The design parameters for each of the rotors (55,56) in this embodiment, as well as other thruster's design and manufacturing considerations are similar to the ones described herein above in reference to the embodiment of FIG. 1.

In operation, the working fluid (61) will be accelerated by the rotating downstream displacing surfaces of the blades (59) of the first rotor (55), followed by downstream deceleration of the working fluid, as described herein above. The decelerated working fluid will be re-accelerated by the suction surfaces of the blades (60) of the second rotor (56) followed by further acceleration by the rotating downstream displacing surfaces of the blades (60) of the second rotor (56), which is followed by downstream deceleration of the working fluid, before it is directed through the outer annular passage (47) to the upstream inflowing portion (49) of the inner annular passage.

In this embodiment, the net thrust, or lift, force provided by the closed-circuit hydraulic thruster of the present invention will be equivalent to the total thrust, or lift, force generated by the blades (59,60) of the two rotors (55,56) minus the net reaction force acting on the walls defining the curved parts (63) of the casing (41). Also, in this embodiment, two sets of circumferentially arranged vanes (65,66) are provided, each downstream of the blades (59,60) of one of the rotors (55,56) to align the flow velocity vector of the accelerated working fluid during operation with the contour of the downstream portions of the annular passage.

FIG. 9 is a sectional view in a schematic representation of another exemplary embodiment of a closed-circuit hydraulic thruster, in accordance with the present invention.

The closed-circuit hydraulic thruster comprises: an assembly having a generally oval-shaped outer casing portion (71), a first inner-member portion (72), and a second inner-member portion (73), and two intermediate body portions (74,75) fixedly attached to the outer casing (71) and located intermediate of the outer casing (71) and the inner-member portions (72,73), the outer casing (71) structurally supports and encloses other thruster elements positioned therein, with the opposing surfaces of the casing portion (71), the inner-member portions (72,73), and the intermediate body portions (74,75) defining a closed-circuit fluid flow passage within the thruster; a drive shaft (76) supported for rotation in a given direction inside the outer casing (71) by an arrangement of bearings (77,78) and geared (79) to another intermediate shaft (80), with the said intermediate shaft (80) extending to a drive receiving end (81) located outside the casing (71), through which the driving torque is supplied during operation; a rotor secured for rotation with the drive shaft (76) and lying in a plane normal to the rotational axis of the drive shaft, said rotor includes a central disk (82) and a plurality of circumferentially arranged, low angle of attack, hydrofoil-like blades (83), each blade has an inner edge attached to the central disk (82), an outer edge, a leading edge, and a trailing edge; an incompressible viscous fluid (84) filling the space enclosed within the outer casing (71); sealing means including one set of O-ring seals (85), and a seal arrangement having one water-filled, generally torus-shaped, elastomeric tube (86) co-axial with the intermediate shaft (80) and positioned distal to the set of the O-ring seals (85), for sealing the space confined between the opposing surfaces of the intermediate shaft (80) and the outer casing (71), with a heating coil (87) fitted on the outer surface of the sealing means, for warming up the O-ring seals (85) and the elastomeric tube (86), as needed; and a fluid expansion chamber, which is not shown in this cross sectional view.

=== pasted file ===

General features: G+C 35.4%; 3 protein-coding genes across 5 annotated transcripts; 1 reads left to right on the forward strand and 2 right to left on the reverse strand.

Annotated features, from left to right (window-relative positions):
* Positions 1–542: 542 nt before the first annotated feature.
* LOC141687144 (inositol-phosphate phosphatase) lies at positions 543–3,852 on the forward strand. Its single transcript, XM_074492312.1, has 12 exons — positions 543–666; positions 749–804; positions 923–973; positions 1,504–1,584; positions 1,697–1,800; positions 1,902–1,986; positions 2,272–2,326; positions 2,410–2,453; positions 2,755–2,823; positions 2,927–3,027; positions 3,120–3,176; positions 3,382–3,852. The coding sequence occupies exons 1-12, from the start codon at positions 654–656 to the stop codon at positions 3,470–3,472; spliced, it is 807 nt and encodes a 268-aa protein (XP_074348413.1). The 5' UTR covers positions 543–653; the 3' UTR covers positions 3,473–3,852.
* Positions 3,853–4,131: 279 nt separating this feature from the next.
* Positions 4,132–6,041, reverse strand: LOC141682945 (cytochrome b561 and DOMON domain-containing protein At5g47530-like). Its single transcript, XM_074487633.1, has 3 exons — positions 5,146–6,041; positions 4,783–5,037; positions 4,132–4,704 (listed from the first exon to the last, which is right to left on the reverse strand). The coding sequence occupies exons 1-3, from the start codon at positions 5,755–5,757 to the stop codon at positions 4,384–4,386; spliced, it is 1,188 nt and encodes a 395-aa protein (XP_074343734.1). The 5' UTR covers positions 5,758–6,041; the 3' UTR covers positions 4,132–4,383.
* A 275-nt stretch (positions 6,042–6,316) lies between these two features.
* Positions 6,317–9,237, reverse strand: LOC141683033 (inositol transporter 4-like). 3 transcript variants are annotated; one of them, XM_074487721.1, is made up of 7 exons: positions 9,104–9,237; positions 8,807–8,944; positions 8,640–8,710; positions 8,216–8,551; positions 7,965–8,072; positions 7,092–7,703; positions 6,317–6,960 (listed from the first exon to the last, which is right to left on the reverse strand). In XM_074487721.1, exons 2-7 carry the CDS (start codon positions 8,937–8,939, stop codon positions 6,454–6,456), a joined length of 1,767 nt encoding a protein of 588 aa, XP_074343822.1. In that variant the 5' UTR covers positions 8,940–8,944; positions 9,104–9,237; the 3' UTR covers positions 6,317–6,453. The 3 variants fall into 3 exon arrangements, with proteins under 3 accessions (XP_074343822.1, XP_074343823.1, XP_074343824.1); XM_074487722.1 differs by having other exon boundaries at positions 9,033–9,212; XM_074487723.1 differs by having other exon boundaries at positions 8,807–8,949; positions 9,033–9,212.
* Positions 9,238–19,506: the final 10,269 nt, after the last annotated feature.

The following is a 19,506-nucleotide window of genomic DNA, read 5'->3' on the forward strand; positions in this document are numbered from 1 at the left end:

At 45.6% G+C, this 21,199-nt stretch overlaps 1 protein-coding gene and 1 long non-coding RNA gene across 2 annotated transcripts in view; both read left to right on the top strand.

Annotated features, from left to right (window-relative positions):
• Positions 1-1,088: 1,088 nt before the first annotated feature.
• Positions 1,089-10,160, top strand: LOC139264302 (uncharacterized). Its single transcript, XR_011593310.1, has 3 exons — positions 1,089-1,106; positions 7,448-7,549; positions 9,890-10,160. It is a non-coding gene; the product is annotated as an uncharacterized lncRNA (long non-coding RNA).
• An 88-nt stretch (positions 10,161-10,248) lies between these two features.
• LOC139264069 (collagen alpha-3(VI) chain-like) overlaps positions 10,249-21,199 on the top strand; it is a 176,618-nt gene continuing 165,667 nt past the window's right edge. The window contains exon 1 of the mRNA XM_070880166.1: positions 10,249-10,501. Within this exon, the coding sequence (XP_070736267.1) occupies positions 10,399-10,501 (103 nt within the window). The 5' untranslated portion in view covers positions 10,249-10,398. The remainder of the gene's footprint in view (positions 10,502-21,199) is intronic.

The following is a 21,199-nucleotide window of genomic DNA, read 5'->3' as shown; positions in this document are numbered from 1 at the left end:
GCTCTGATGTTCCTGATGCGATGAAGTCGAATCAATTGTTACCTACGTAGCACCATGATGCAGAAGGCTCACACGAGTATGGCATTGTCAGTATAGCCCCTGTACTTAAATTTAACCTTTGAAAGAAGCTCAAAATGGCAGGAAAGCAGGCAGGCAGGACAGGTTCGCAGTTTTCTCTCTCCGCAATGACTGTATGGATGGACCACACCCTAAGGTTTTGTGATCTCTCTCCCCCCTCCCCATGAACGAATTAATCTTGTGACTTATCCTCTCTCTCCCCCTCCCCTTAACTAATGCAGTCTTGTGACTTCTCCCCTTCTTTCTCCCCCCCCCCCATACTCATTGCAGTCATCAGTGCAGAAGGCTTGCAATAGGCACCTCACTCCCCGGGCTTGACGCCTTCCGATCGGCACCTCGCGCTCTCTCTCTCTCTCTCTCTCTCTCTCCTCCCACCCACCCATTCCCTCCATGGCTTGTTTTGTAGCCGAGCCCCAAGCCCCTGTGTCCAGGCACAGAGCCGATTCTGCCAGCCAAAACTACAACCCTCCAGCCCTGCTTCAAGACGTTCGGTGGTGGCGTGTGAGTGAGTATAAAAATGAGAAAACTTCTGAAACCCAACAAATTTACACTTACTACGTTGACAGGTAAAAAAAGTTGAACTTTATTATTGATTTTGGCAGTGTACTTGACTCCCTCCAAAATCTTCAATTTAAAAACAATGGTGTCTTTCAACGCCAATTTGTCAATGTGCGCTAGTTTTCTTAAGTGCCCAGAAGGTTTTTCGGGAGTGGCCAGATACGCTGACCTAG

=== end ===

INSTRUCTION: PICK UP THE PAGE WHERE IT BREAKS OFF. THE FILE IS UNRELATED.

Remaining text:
The design parameters for the rotor in this embodiment, as well as other thruster's design, operating, and manufacturing considerations are similar to the ones described herein above in reference to the embodiment of FIG. 1.

In this embodiment, the said seal arrangement comprises: an inner ring (88) co-axial with the intermediate shaft (80), fixedly attached to the intermediate shaft (80), and having a circular concave groove (89) formed on its circumferential outer surface; an outer generally ring-shaped portion (90), concentric with the inner ring (88), co-axial with the intermediate shaft (80), fixedly attached to the thruster's casing (71), and having a circular concave groove (91) formed on its circumferential inner surface; and a water-filled, generally torus-shaped, elastomeric tube (86) located within the space defined between the opposing surfaces of the circular concave groove (89) and the circular concave groove (91), with the said elastomeric tube (86) being pressly fitted to the circular concave groove (91) formed on the circumferential inner surface of the outer ring-shaped portion (90).